Bleeding Risk Following Stereotactic Body Radiation Therapy for Localized Prostate Cancer in Men on Baseline Anticoagulant or Antiplatelet Therapy.

Patients on anticoagulant/antiplatelet medications are at a high risk of bleeding following external beam radiation therapy for localized prostate cancer. SBRT may reduce the bleeding risk by decreasing the volume of bladder/rectum receiving high doses. This retrospective study sought to evaluate the rates of hematuria and hematochezia following SBRT in these patients.

Localized prostate cancer patients treated with SBRT from 2007 to 2017 on at least one anticoagulant/antiplatelet at baseline were included. The minimum follow-up was 3 years with a median follow-up of 72 months. Patients who had a rectal spacer placed prior to SBRT were excluded. Radiotherapy was delivered in 5 fractions to a dose of 35 Gy or 36.25 Gy utilizing the CyberKnife system. Hematuria and hematochezia were prospectively assessed before and after treatment using the Expanded Prostate Cancer Index Composite (EPIC-26). Toxicities were scored using the CTCAE v4. Cystoscopy and colonoscopy findings were retrospectively reviewed.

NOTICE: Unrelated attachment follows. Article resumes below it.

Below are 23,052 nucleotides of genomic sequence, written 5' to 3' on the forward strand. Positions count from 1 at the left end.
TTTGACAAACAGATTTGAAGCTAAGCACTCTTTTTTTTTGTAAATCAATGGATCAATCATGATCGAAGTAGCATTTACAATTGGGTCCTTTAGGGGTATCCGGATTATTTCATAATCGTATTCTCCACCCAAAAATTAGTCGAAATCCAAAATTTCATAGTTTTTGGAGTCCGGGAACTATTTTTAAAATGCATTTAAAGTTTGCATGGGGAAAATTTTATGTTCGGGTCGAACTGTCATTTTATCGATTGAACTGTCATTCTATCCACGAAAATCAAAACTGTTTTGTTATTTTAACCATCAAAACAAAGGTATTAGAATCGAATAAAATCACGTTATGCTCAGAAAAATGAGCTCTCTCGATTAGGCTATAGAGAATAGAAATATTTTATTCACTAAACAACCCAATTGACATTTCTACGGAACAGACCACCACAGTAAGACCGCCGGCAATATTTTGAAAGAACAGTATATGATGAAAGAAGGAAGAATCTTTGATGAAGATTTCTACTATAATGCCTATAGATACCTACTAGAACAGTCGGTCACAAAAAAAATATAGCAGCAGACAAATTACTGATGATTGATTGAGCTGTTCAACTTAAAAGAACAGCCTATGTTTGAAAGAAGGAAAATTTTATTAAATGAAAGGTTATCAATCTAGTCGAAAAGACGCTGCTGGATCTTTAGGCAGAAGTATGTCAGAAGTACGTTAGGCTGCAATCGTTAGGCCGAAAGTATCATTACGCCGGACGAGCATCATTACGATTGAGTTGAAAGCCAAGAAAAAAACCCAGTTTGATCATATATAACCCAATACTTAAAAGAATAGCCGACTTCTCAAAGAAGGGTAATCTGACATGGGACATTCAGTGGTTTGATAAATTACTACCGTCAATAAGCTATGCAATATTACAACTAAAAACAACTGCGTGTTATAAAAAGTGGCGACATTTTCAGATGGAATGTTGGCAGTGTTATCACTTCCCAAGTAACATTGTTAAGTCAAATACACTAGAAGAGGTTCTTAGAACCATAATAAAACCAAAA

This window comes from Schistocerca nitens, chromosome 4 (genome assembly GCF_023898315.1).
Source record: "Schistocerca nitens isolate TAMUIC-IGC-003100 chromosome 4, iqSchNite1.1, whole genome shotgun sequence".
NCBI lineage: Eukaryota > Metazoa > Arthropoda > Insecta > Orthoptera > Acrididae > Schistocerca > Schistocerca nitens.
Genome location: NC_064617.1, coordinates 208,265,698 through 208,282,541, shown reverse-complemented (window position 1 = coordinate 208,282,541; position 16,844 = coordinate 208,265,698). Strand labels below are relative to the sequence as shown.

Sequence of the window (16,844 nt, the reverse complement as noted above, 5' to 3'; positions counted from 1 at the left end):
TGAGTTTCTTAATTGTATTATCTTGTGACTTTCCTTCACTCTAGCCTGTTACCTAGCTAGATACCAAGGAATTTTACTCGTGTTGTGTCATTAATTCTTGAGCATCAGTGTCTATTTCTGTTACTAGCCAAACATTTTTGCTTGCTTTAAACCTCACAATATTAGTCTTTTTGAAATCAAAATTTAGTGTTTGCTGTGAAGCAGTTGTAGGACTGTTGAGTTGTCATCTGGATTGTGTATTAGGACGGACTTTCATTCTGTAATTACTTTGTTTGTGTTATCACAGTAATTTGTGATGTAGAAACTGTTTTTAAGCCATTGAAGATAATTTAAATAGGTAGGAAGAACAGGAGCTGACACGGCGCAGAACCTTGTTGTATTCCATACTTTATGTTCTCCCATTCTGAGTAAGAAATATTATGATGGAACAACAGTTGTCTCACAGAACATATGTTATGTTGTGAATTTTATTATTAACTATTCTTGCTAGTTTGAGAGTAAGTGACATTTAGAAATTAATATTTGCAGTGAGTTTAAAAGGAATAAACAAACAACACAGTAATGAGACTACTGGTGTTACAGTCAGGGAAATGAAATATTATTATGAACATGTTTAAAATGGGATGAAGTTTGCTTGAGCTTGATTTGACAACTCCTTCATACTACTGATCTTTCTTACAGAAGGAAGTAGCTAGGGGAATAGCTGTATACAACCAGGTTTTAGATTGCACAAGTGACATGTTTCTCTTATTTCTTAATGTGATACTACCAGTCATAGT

Forty-four men with a median age of 72 years with a history of taking at least one anticoagulant and/or antiplatelet medication received SBRT. Warfarin (46%), clopidogrel (34%) and rivaroxaban (9%) were the most common medications. Overall, 18.2% experienced hematuria with a median time of 10.5 months post-SBRT. Altogether, 38.6% experienced hematochezia with a median time of 6 months post-SBRT. ≥ Grade 2 hematuria and hematochezia occurred in 4.6% and 2.5%, respectively. One patient required bladder neck fulguration and one patient underwent rectal cauterization for multiple non-confluent telangiectasia. There were no grade 4 or 5 toxicities. Cystoscopy revealed bladder cancer (40%) and benign prostatic bleeding (40%) as the most common hematuria etiology. Colonoscopy demonstrated hemorrhoids (54.5%) and radiation proctitis (9.1%) as the main causes of hematochezia. There was no significant change from the mean baseline EPIC-26 hematuria and hematochezia scores at any point during follow up.

In patients with baseline anticoagulant usage, moderate dose prostate SBRT was well tolerated without rectal spacing. High grade bleeding toxicities were uncommon and resolved with time. Baseline anticoagulation usage should not be considered a contraindication to prostate SBRT.

Frontiers in oncology. 2021 Sep 17*** epublish ***

Abigail Pepin, Sarthak Shah, Monica Pernia, Siyuan Lei, Marilyn Ayoob, Malika Danner, Thomas Yung, Brian T Collins, Simeng Suy, Nima Aghdam, Sean P Collins

George Washington University School of Medicine and Health Sciences, Washington, DC, United States., Department of Radiation Medicine, Georgetown University Hospital, Washington, DC, United States., Department of Radiation Medicine, Harvard, Boston, MA, United States.

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